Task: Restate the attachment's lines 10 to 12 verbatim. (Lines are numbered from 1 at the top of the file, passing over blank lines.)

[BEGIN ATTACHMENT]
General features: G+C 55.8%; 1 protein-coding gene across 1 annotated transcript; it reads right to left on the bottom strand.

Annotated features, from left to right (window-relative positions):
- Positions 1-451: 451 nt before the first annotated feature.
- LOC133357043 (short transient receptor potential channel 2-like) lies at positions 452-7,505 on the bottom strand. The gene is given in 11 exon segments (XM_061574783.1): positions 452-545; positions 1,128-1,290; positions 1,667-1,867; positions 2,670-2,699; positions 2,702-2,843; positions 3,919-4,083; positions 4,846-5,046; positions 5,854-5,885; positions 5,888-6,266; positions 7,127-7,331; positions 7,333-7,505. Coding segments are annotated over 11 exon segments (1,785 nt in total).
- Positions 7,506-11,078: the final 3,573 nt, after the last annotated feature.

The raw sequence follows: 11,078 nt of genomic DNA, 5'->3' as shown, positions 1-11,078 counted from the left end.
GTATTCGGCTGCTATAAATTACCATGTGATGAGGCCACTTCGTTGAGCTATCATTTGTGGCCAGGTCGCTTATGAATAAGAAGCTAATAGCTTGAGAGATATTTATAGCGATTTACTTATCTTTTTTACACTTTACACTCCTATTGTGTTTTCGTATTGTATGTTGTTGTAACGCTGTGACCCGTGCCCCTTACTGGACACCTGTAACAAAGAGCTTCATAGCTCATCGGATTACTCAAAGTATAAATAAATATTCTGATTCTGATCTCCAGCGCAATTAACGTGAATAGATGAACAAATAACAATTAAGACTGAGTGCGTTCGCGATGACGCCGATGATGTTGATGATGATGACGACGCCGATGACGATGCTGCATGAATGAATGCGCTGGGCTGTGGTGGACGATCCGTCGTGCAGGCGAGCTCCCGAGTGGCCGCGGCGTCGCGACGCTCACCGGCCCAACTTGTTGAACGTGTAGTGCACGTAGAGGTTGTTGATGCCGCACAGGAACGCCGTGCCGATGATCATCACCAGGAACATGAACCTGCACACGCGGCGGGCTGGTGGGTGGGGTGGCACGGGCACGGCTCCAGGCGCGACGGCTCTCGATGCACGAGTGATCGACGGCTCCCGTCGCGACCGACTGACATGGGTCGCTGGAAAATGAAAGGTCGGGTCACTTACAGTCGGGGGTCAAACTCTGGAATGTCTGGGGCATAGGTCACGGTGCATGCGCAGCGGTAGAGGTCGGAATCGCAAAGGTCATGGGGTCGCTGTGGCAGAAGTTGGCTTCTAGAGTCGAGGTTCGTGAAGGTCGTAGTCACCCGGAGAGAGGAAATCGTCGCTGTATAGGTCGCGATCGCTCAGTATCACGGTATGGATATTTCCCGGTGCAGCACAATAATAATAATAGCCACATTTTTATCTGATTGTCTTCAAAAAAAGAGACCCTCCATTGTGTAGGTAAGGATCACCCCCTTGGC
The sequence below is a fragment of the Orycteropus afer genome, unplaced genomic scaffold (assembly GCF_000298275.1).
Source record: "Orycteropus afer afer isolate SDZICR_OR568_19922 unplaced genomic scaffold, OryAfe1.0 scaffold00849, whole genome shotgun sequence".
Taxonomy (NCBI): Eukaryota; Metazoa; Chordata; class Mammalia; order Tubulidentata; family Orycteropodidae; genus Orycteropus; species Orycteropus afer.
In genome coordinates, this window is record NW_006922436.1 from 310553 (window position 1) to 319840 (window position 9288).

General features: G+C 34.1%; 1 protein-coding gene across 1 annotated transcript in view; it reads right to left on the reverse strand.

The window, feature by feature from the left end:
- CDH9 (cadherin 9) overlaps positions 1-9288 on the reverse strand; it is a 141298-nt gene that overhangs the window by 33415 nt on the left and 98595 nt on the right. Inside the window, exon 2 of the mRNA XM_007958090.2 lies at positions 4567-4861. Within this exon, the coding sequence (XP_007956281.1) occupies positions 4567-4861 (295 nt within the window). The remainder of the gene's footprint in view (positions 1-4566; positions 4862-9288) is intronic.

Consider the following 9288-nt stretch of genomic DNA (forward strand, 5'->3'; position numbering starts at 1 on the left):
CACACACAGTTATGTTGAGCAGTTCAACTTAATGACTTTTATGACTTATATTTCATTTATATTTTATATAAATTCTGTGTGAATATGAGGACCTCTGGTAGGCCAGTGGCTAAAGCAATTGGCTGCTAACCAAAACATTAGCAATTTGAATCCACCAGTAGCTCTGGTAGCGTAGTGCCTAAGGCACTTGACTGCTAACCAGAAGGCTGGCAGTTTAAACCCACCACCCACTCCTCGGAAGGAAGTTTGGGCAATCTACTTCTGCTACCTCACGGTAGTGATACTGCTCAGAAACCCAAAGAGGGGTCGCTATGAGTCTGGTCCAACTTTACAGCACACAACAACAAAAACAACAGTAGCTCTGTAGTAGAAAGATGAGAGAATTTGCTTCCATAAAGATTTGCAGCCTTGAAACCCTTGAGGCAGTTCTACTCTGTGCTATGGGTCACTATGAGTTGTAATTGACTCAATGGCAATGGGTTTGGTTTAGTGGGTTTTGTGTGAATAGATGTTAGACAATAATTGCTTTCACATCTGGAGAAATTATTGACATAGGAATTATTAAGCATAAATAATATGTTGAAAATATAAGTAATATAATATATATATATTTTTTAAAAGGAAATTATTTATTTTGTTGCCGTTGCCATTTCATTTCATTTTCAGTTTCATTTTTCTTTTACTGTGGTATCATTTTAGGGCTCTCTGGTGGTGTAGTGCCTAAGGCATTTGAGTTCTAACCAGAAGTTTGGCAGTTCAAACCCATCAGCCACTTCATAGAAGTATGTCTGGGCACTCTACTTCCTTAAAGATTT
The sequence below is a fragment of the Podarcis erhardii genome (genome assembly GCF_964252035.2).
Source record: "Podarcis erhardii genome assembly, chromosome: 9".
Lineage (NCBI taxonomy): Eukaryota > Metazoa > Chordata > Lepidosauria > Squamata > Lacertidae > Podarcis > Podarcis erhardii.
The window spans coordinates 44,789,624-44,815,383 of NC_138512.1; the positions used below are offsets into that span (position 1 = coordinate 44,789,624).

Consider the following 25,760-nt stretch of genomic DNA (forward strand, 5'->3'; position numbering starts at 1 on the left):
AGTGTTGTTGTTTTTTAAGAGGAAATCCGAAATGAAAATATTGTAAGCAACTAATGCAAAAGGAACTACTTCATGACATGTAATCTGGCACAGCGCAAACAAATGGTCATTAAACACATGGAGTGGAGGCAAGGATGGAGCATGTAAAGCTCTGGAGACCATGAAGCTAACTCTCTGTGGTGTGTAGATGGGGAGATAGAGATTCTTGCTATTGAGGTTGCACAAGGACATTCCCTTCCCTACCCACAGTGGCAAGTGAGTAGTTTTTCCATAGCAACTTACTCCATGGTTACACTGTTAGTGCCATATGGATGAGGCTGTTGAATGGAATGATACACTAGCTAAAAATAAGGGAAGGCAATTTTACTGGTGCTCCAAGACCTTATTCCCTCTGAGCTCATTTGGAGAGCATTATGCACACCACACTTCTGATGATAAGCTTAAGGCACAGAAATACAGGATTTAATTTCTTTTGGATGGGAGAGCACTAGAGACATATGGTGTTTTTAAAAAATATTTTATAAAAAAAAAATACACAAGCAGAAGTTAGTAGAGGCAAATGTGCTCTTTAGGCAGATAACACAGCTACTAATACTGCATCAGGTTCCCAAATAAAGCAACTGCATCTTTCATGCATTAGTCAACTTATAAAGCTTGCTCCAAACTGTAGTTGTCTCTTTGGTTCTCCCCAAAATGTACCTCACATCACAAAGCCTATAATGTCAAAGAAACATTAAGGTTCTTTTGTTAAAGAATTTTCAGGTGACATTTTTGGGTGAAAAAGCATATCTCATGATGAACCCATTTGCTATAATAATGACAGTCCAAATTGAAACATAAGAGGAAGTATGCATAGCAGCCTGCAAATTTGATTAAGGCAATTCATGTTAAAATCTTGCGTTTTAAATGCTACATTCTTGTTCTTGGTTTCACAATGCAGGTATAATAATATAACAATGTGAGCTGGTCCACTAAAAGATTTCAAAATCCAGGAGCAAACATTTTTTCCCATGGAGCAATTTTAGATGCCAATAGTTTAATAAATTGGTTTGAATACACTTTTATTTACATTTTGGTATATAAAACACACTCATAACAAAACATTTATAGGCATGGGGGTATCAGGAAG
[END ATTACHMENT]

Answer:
Taxonomy (NCBI): Eukaryota; Metazoa; Chordata; class Mammalia; order Tubulidentata; family Orycteropodidae; genus Orycteropus; species Orycteropus afer.
In genome coordinates, this window is record NW_006922436.1 from 310553 (window position 1) to 319840 (window position 9288).

General features: G+C 34.1%; 1 protein-coding gene across 1 annotated transcript in view; it reads right to left on the reverse strand.